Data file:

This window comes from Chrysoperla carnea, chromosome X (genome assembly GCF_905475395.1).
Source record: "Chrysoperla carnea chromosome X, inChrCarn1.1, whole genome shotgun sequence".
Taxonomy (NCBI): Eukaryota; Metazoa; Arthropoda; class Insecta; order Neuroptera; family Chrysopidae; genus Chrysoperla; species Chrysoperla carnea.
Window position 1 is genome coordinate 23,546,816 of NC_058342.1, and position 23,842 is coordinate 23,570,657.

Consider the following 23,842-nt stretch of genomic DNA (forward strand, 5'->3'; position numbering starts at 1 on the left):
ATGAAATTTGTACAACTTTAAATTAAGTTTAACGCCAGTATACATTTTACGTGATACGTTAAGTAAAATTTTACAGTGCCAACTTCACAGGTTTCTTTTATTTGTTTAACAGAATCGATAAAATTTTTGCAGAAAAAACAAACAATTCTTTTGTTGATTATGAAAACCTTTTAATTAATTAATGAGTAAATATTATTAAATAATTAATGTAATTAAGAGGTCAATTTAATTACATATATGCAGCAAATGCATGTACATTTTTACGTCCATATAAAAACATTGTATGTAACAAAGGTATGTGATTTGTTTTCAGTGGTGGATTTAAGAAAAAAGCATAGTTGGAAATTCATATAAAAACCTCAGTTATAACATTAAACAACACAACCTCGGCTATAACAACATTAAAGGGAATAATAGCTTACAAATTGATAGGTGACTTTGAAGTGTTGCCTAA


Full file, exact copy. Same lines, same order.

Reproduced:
This window comes from Chrysoperla carnea, chromosome X (genome assembly GCF_905475395.1).
Source record: "Chrysoperla carnea chromosome X, inChrCarn1.1, whole genome shotgun sequence".
Taxonomy (NCBI): Eukaryota; Metazoa; Arthropoda; class Insecta; order Neuroptera; family Chrysopidae; genus Chrysoperla; species Chrysoperla carnea.
Window position 1 is genome coordinate 23,546,816 of NC_058342.1, and position 23,842 is coordinate 23,570,657.

Consider the following 23,842-nt stretch of genomic DNA (forward strand, 5'->3'; position numbering starts at 1 on the left):
ATGAAATTTGTACAACTTTAAATTAAGTTTAACGCCAGTATACATTTTACGTGATACGTTAAGTAAAATTTTACAGTGCCAACTTCACAGGTTTCTTTTATTTGTTTAACAGAATCGATAAAATTTTTGCAGAAAAAACAAACAATTCTTTTGTTGATTATGAAAACCTTTTAATTAATTAATGAGTAAATATTATTAAATAATTAATGTAATTAAGAGGTCAATTTAATTACATATATGCAGCAAATGCATGTACATTTTTACGTCCATATAAAAACATTGTATGTAACAAAGGTATGTGATTTGTTTTCAGTGGTGGATTTAAGAAAAAAGCATAGTTGGAAATTCATATAAAAACCTCAGTTATAACATTAAACAACACAACCTCGGCTATAACAACATTAAAGGGAATAATAGCTTACAAATTGATAGGTGACTTTGAAGTGTTGCCTAA